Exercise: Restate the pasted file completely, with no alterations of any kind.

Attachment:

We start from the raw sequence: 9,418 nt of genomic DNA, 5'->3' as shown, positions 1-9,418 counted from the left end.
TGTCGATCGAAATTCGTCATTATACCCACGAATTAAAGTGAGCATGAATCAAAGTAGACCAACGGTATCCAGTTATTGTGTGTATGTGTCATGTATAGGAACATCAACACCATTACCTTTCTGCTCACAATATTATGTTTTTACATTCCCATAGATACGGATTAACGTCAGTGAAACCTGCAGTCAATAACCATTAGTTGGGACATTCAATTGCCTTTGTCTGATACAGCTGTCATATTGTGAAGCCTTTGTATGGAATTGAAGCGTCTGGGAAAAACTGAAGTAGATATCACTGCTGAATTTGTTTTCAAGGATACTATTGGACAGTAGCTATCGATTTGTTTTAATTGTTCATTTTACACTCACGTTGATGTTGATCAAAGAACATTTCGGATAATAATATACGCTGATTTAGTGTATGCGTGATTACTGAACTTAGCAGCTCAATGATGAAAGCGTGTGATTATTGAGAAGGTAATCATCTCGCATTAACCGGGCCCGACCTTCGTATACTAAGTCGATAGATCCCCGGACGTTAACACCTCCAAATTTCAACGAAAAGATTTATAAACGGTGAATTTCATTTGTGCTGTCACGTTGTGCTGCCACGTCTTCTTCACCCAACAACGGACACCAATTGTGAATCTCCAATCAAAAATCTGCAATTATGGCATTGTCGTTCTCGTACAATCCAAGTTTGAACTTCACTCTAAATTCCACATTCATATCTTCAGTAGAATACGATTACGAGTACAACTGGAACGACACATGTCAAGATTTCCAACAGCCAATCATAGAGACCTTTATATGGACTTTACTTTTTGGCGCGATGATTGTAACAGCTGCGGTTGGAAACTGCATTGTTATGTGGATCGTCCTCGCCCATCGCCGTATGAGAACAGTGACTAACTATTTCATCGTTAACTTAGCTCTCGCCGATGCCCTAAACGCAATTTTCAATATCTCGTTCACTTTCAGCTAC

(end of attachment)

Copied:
We start from the raw sequence: 9,418 nt of genomic DNA, 5'->3' as shown, positions 1-9,418 counted from the left end.
TGTCGATCGAAATTCGTCATTATACCCACGAATTAAAGTGAGCATGAATCAAAGTAGACCAACGGTATCCAGTTATTGTGTGTATGTGTCATGTATAGGAACATCAACACCATTACCTTTCTGCTCACAATATTATGTTTTTACATTCCCATAGATACGGATTAACGTCAGTGAAACCTGCAGTCAATAACCATTAGTTGGGACATTCAATTGCCTTTGTCTGATACAGCTGTCATATTGTGAAGCCTTTGTATGGAATTGAAGCGTCTGGGAAAAACTGAAGTAGATATCACTGCTGAATTTGTTTTCAAGGATACTATTGGACAGTAGCTATCGATTTGTTTTAATTGTTCATTTTACACTCACGTTGATGTTGATCAAAGAACATTTCGGATAATAATATACGCTGATTTAGTGTATGCGTGATTACTGAACTTAGCAGCTCAATGATGAAAGCGTGTGATTATTGAGAAGGTAATCATCTCGCATTAACCGGGCCCGACCTTCGTATACTAAGTCGATAGATCCCCGGACGTTAACACCTCCAAATTTCAACGAAAAGATTTATAAACGGTGAATTTCATTTGTGCTGTCACGTTGTGCTGCCACGTCTTCTTCACCCAACAACGGACACCAATTGTGAATCTCCAATCAAAAATCTGCAATTATGGCATTGTCGTTCTCGTACAATCCAAGTTTGAACTTCACTCTAAATTCCACATTCATATCTTCAGTAGAATACGATTACGAGTACAACTGGAACGACACATGTCAAGATTTCCAACAGCCAATCATAGAGACCTTTATATGGACTTTACTTTTTGGCGCGATGATTGTAACAGCTGCGGTTGGAAACTGCATTGTTATGTGGATCGTCCTCGCCCATCGCCGTATGAGAACAGTGACTAACTATTTCATCGTTAACTTAGCTCTCGCCGATGCCCTAAACGCAATTTTCAATATCTCGTTCACTTTCAGCTAC